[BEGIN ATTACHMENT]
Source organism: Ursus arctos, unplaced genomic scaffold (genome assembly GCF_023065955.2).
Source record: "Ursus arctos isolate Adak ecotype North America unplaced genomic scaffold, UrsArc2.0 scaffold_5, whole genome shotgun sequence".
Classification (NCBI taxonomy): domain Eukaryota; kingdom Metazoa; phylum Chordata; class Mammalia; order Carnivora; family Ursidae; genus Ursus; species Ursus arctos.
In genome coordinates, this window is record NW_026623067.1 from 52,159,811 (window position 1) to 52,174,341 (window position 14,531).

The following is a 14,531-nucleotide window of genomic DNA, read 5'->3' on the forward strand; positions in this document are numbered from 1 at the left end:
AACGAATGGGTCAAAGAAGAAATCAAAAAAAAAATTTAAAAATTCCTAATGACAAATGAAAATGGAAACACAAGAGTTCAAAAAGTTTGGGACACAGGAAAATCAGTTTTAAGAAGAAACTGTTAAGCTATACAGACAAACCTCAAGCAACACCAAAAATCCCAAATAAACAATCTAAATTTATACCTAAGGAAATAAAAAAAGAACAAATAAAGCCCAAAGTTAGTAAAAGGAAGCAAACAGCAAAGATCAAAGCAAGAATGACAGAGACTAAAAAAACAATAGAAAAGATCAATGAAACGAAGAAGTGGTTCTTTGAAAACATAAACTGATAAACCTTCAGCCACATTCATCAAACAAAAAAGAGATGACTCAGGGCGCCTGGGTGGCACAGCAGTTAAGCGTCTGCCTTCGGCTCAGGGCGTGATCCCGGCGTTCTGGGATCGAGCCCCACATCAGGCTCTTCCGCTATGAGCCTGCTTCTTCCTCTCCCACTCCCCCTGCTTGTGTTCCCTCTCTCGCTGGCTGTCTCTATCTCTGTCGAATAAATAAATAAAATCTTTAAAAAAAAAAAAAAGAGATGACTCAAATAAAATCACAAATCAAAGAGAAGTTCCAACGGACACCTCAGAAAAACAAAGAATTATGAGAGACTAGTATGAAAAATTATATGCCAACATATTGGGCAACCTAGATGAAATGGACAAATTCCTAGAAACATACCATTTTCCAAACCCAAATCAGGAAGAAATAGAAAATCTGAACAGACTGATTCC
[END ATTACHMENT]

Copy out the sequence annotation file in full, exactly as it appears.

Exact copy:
Source organism: Ursus arctos, unplaced genomic scaffold (genome assembly GCF_023065955.2).
Source record: "Ursus arctos isolate Adak ecotype North America unplaced genomic scaffold, UrsArc2.0 scaffold_5, whole genome shotgun sequence".
Classification (NCBI taxonomy): domain Eukaryota; kingdom Metazoa; phylum Chordata; class Mammalia; order Carnivora; family Ursidae; genus Ursus; species Ursus arctos.
In genome coordinates, this window is record NW_026623067.1 from 52,159,811 (window position 1) to 52,174,341 (window position 14,531).

The following is a 14,531-nucleotide window of genomic DNA, read 5'->3' on the forward strand; positions in this document are numbered from 1 at the left end:
AACGAATGGGTCAAAGAAGAAATCAAAAAAAAAATTTAAAAATTCCTAATGACAAATGAAAATGGAAACACAAGAGTTCAAAAAGTTTGGGACACAGGAAAATCAGTTTTAAGAAGAAACTGTTAAGCTATACAGACAAACCTCAAGCAACACCAAAAATCCCAAATAAACAATCTAAATTTATACCTAAGGAAATAAAAAAAGAACAAATAAAGCCCAAAGTTAGTAAAAGGAAGCAAACAGCAAAGATCAAAGCAAGAATGACAGAGACTAAAAAAACAATAGAAAAGATCAATGAAACGAAGAAGTGGTTCTTTGAAAACATAAACTGATAAACCTTCAGCCACATTCATCAAACAAAAAAGAGATGACTCAGGGCGCCTGGGTGGCACAGCAGTTAAGCGTCTGCCTTCGGCTCAGGGCGTGATCCCGGCGTTCTGGGATCGAGCCCCACATCAGGCTCTTCCGCTATGAGCCTGCTTCTTCCTCTCCCACTCCCCCTGCTTGTGTTCCCTCTCTCGCTGGCTGTCTCTATCTCTGTCGAATAAATAAATAAAATCTTTAAAAAAAAAAAAAAGAGATGACTCAAATAAAATCACAAATCAAAGAGAAGTTCCAACGGACACCTCAGAAAAACAAAGAATTATGAGAGACTAGTATGAAAAATTATATGCCAACATATTGGGCAACCTAGATGAAATGGACAAATTCCTAGAAACATACCATTTTCCAAACCCAAATCAGGAAGAAATAGAAAATCTGAACAGACTGATTCC